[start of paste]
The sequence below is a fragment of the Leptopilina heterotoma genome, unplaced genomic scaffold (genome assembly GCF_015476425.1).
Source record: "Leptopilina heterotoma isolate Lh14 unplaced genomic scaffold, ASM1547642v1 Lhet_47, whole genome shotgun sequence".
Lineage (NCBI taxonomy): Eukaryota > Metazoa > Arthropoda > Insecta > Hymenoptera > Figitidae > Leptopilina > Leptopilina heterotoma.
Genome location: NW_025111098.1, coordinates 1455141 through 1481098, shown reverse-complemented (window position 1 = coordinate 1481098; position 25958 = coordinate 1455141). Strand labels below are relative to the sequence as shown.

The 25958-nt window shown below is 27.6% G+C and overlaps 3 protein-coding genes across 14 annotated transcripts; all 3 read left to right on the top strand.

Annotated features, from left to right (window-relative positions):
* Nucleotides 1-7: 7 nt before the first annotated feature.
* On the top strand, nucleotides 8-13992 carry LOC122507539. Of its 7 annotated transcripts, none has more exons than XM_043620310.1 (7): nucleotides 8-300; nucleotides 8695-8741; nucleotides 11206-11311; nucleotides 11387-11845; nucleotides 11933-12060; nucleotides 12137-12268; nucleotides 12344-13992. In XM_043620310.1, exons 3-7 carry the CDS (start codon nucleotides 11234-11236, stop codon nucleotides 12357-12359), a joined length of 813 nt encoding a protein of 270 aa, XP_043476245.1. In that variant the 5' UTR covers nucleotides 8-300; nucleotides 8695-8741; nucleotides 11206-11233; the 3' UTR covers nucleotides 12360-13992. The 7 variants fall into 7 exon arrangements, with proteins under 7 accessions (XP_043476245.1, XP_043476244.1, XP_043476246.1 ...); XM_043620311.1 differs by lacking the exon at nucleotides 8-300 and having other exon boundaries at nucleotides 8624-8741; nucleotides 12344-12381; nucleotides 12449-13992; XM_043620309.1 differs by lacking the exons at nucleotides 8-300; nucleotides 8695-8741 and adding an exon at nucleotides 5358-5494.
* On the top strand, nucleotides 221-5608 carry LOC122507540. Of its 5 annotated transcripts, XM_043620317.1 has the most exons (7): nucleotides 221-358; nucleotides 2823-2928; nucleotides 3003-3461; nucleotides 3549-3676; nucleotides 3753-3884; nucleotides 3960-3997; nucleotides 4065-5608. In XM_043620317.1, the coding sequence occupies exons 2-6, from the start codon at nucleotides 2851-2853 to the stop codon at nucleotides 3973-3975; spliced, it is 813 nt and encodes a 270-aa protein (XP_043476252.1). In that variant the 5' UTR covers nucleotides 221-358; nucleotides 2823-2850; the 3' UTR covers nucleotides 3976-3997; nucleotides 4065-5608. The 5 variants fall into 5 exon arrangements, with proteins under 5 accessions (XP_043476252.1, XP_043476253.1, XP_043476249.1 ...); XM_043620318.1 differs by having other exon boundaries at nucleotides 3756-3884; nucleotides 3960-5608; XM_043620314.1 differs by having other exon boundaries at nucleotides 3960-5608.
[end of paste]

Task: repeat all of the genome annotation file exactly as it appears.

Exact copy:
The sequence below is a fragment of the Leptopilina heterotoma genome, unplaced genomic scaffold (genome assembly GCF_015476425.1).
Source record: "Leptopilina heterotoma isolate Lh14 unplaced genomic scaffold, ASM1547642v1 Lhet_47, whole genome shotgun sequence".
Lineage (NCBI taxonomy): Eukaryota > Metazoa > Arthropoda > Insecta > Hymenoptera > Figitidae > Leptopilina > Leptopilina heterotoma.
Genome location: NW_025111098.1, coordinates 1455141 through 1481098, shown reverse-complemented (window position 1 = coordinate 1481098; position 25958 = coordinate 1455141). Strand labels below are relative to the sequence as shown.

The 25958-nt window shown below is 27.6% G+C and overlaps 3 protein-coding genes across 14 annotated transcripts; all 3 read left to right on the top strand.

Annotated features, from left to right (window-relative positions):
* Nucleotides 1-7: 7 nt before the first annotated feature.
* On the top strand, nucleotides 8-13992 carry LOC122507539. Of its 7 annotated transcripts, none has more exons than XM_043620310.1 (7): nucleotides 8-300; nucleotides 8695-8741; nucleotides 11206-11311; nucleotides 11387-11845; nucleotides 11933-12060; nucleotides 12137-12268; nucleotides 12344-13992. In XM_043620310.1, exons 3-7 carry the CDS (start codon nucleotides 11234-11236, stop codon nucleotides 12357-12359), a joined length of 813 nt encoding a protein of 270 aa, XP_043476245.1. In that variant the 5' UTR covers nucleotides 8-300; nucleotides 8695-8741; nucleotides 11206-11233; the 3' UTR covers nucleotides 12360-13992. The 7 variants fall into 7 exon arrangements, with proteins under 7 accessions (XP_043476245.1, XP_043476244.1, XP_043476246.1 ...); XM_043620311.1 differs by lacking the exon at nucleotides 8-300 and having other exon boundaries at nucleotides 8624-8741; nucleotides 12344-12381; nucleotides 12449-13992; XM_043620309.1 differs by lacking the exons at nucleotides 8-300; nucleotides 8695-8741 and adding an exon at nucleotides 5358-5494.
* On the top strand, nucleotides 221-5608 carry LOC122507540. Of its 5 annotated transcripts, XM_043620317.1 has the most exons (7): nucleotides 221-358; nucleotides 2823-2928; nucleotides 3003-3461; nucleotides 3549-3676; nucleotides 3753-3884; nucleotides 3960-3997; nucleotides 4065-5608. In XM_043620317.1, the coding sequence occupies exons 2-6, from the start codon at nucleotides 2851-2853 to the stop codon at nucleotides 3973-3975; spliced, it is 813 nt and encodes a 270-aa protein (XP_043476252.1). In that variant the 5' UTR covers nucleotides 221-358; nucleotides 2823-2850; the 3' UTR covers nucleotides 3976-3997; nucleotides 4065-5608. The 5 variants fall into 5 exon arrangements, with proteins under 5 accessions (XP_043476252.1, XP_043476253.1, XP_043476249.1 ...); XM_043620318.1 differs by having other exon boundaries at nucleotides 3756-3884; nucleotides 3960-5608; XM_043620314.1 differs by having other exon boundaries at nucleotides 3960-5608.